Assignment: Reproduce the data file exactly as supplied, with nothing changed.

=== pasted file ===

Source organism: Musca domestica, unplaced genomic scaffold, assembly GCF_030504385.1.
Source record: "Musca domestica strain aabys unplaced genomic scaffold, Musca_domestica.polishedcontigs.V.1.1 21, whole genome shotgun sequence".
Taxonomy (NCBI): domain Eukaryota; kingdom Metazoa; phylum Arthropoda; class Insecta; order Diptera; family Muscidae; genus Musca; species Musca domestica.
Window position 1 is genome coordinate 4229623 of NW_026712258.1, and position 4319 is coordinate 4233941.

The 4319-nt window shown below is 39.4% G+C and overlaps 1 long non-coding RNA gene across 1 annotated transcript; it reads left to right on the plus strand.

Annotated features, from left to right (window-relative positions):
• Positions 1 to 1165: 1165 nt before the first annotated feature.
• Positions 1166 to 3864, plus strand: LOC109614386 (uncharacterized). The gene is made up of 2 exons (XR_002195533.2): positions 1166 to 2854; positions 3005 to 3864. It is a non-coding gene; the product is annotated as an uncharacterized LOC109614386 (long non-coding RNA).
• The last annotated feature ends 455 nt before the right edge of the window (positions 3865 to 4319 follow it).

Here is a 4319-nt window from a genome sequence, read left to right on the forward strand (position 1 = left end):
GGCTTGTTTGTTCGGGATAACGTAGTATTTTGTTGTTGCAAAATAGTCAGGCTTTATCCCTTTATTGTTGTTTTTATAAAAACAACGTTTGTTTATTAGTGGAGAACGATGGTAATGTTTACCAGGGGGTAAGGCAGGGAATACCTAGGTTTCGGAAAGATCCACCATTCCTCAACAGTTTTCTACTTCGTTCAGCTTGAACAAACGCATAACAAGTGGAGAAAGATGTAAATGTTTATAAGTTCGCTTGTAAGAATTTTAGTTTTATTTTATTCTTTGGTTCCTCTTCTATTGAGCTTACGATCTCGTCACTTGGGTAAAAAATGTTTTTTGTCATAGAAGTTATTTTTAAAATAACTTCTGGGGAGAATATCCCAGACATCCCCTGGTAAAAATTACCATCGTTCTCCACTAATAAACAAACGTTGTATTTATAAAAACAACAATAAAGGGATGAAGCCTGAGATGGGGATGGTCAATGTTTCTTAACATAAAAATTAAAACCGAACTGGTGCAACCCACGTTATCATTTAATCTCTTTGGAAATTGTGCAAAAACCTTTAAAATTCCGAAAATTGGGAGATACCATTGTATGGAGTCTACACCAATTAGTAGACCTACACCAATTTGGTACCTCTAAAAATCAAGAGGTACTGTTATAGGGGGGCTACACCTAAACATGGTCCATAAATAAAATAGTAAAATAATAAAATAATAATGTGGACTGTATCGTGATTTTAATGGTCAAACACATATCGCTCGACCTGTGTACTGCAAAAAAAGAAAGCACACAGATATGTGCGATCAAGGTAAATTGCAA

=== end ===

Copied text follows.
Source organism: Musca domestica, unplaced genomic scaffold, assembly GCF_030504385.1.
Source record: "Musca domestica strain aabys unplaced genomic scaffold, Musca_domestica.polishedcontigs.V.1.1 21, whole genome shotgun sequence".
Taxonomy (NCBI): domain Eukaryota; kingdom Metazoa; phylum Arthropoda; class Insecta; order Diptera; family Muscidae; genus Musca; species Musca domestica.
Window position 1 is genome coordinate 4229623 of NW_026712258.1, and position 4319 is coordinate 4233941.

The 4319-nt window shown below is 39.4% G+C and overlaps 1 long non-coding RNA gene across 1 annotated transcript; it reads left to right on the plus strand.

Annotated features, from left to right (window-relative positions):
• Positions 1 to 1165: 1165 nt before the first annotated feature.
• Positions 1166 to 3864, plus strand: LOC109614386 (uncharacterized). The gene is made up of 2 exons (XR_002195533.2): positions 1166 to 2854; positions 3005 to 3864. It is a non-coding gene; the product is annotated as an uncharacterized LOC109614386 (long non-coding RNA).
• The last annotated feature ends 455 nt before the right edge of the window (positions 3865 to 4319 follow it).

Here is a 4319-nt window from a genome sequence, read left to right on the forward strand (position 1 = left end):
GGCTTGTTTGTTCGGGATAACGTAGTATTTTGTTGTTGCAAAATAGTCAGGCTTTATCCCTTTATTGTTGTTTTTATAAAAACAACGTTTGTTTATTAGTGGAGAACGATGGTAATGTTTACCAGGGGGTAAGGCAGGGAATACCTAGGTTTCGGAAAGATCCACCATTCCTCAACAGTTTTCTACTTCGTTCAGCTTGAACAAACGCATAACAAGTGGAGAAAGATGTAAATGTTTATAAGTTCGCTTGTAAGAATTTTAGTTTTATTTTATTCTTTGGTTCCTCTTCTATTGAGCTTACGATCTCGTCACTTGGGTAAAAAATGTTTTTTGTCATAGAAGTTATTTTTAAAATAACTTCTGGGGAGAATATCCCAGACATCCCCTGGTAAAAATTACCATCGTTCTCCACTAATAAACAAACGTTGTATTTATAAAAACAACAATAAAGGGATGAAGCCTGAGATGGGGATGGTCAATGTTTCTTAACATAAAAATTAAAACCGAACTGGTGCAACCCACGTTATCATTTAATCTCTTTGGAAATTGTGCAAAAACCTTTAAAATTCCGAAAATTGGGAGATACCATTGTATGGAGTCTACACCAATTAGTAGACCTACACCAATTTGGTACCTCTAAAAATCAAGAGGTACTGTTATAGGGGGGCTACACCTAAACATGGTCCATAAATAAAATAGTAAAATAATAAAATAATAATGTGGACTGTATCGTGATTTTAATGGTCAAACACATATCGCTCGACCTGTGTACTGCAAAAAAAGAAAGCACACAGATATGTGCGATCAAGGTAAATTGCAA